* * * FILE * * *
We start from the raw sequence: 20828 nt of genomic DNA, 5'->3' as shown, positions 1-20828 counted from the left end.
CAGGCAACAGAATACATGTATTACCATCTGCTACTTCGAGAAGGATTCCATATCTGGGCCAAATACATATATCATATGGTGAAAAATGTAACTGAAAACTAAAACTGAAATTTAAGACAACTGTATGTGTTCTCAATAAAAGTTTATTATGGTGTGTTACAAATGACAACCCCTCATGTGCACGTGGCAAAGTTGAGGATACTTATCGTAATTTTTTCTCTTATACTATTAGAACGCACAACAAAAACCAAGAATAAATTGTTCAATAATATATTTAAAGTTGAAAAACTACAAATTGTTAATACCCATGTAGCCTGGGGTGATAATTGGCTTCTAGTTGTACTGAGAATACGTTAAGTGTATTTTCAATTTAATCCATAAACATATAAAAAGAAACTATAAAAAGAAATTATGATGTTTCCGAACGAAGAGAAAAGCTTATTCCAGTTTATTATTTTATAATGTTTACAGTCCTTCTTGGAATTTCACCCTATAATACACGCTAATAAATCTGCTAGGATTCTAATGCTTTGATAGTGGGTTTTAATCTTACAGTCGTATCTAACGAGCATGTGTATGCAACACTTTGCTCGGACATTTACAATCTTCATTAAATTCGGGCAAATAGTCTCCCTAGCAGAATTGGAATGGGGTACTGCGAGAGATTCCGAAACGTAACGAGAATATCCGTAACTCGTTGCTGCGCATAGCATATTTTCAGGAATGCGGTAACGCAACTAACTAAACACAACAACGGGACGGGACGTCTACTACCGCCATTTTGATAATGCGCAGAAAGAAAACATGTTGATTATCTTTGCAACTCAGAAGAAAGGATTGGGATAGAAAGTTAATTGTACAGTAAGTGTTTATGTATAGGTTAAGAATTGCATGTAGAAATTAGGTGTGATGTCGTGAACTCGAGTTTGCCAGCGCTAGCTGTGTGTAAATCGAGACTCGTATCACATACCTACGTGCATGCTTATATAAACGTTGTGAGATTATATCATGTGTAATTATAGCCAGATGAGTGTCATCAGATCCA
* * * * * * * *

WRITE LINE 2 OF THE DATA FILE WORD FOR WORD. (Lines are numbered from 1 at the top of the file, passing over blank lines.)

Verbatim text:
CAGGCAACAGAATACATGTATTACCATCTGCTACTTCGAGAAGGATTCCATATCTGGGCCAAATACATATATCATATGGTGAAAAATGTAACTGAAAACTAAAACTGAAATTTAAGACAACTGTATGTGTTCTCAATAAAAGTTTATTATGGTGTGTTACAAATGACAACCCCTCATGTGCACGTGGCAAAGTTGAGGATACTTATCGTAATTTTTTCTCTTATACTATTAGAACGCACAACAAAAACCAAGAATAAATTGTTCAATAATATATTTAAAGTTGAAAAACTACAAATTGTTAATACCCATGTAGCCTGGGGTGATAATTGGCTTCTAGTTGTACTGAGAATACGTTAAGTGTATTTTCAATTTAATCCATAAACATATAAAAAGAAACTATAAAAAGAAATTATGATGTTTCCGAACGAAGAGAAAAGCTTATTCCAGTTTATTATTTTATAATGTTTACAGTCCTTCTTGGAATTTCACCCTATAATACACGCTAATAAATCTGCTAGGATTCTAATGCTTTGATAGTGGGTTTTAATCTTACAGTCGTATCTAACGAGCATGTGTATGCAACACTTTGCTCGGACATTTACAATCTTCATTAAATTCGGGCAAATAGTCTCCCTAGCAGAATTGGAATGGGGTACTGCGAGAGATTCCGAAACGTAACGAGAATATCCGTAACTCGTTGCTGCGCATAGCATATTTTCAGGAATGCGGTAACGCAACTAACTAAACACAACAACGGGACGGGACGTCTACTACCGCCATTTTGATAATGCGCAGAAAGAAAACATGTTGATTATCTTTGCAACTCAGAAGAAAGGATTGGGATAGAAAGTTAATTGTACAGTAAGTGTTTATGTATAGGTTAAGAATTGCATGTAGAAATTAGGTGTGATGTCGTGAACTCGAGTTTGCCAGCGCTAGCTGTGTGTAAATCGAGACTCGTATCACATACCTACGTGCATGCTTATATAAACGTTGTGAGATTATATCATGTGTAATTATAGCCAGATGAGTGTCATCAGATCCA